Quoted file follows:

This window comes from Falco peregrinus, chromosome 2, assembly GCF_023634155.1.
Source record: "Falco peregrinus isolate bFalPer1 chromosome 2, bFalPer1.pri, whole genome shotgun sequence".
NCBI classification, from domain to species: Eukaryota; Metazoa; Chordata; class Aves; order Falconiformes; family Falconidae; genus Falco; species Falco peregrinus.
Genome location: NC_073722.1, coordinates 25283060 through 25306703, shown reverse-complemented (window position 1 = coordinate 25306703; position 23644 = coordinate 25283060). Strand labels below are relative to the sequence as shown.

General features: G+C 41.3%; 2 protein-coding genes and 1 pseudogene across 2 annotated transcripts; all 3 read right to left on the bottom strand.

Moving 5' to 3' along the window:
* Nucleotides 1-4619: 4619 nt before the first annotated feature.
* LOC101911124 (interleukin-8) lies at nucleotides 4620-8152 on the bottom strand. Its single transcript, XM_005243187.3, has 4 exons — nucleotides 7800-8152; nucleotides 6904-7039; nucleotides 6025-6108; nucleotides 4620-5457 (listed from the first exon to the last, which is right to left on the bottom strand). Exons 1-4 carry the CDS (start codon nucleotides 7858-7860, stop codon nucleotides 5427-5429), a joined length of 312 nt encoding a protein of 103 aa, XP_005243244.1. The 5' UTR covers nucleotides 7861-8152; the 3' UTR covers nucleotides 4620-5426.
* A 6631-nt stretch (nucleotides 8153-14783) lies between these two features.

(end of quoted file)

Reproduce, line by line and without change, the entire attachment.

This window comes from Falco peregrinus, chromosome 2, assembly GCF_023634155.1.
Source record: "Falco peregrinus isolate bFalPer1 chromosome 2, bFalPer1.pri, whole genome shotgun sequence".
NCBI classification, from domain to species: Eukaryota; Metazoa; Chordata; class Aves; order Falconiformes; family Falconidae; genus Falco; species Falco peregrinus.
Genome location: NC_073722.1, coordinates 25283060 through 25306703, shown reverse-complemented (window position 1 = coordinate 25306703; position 23644 = coordinate 25283060). Strand labels below are relative to the sequence as shown.

General features: G+C 41.3%; 2 protein-coding genes and 1 pseudogene across 2 annotated transcripts; all 3 read right to left on the bottom strand.

Moving 5' to 3' along the window:
* Nucleotides 1-4619: 4619 nt before the first annotated feature.
* LOC101911124 (interleukin-8) lies at nucleotides 4620-8152 on the bottom strand. Its single transcript, XM_005243187.3, has 4 exons — nucleotides 7800-8152; nucleotides 6904-7039; nucleotides 6025-6108; nucleotides 4620-5457 (listed from the first exon to the last, which is right to left on the bottom strand). Exons 1-4 carry the CDS (start codon nucleotides 7858-7860, stop codon nucleotides 5427-5429), a joined length of 312 nt encoding a protein of 103 aa, XP_005243244.1. The 5' UTR covers nucleotides 7861-8152; the 3' UTR covers nucleotides 4620-5426.
* A 6631-nt stretch (nucleotides 8153-14783) lies between these two features.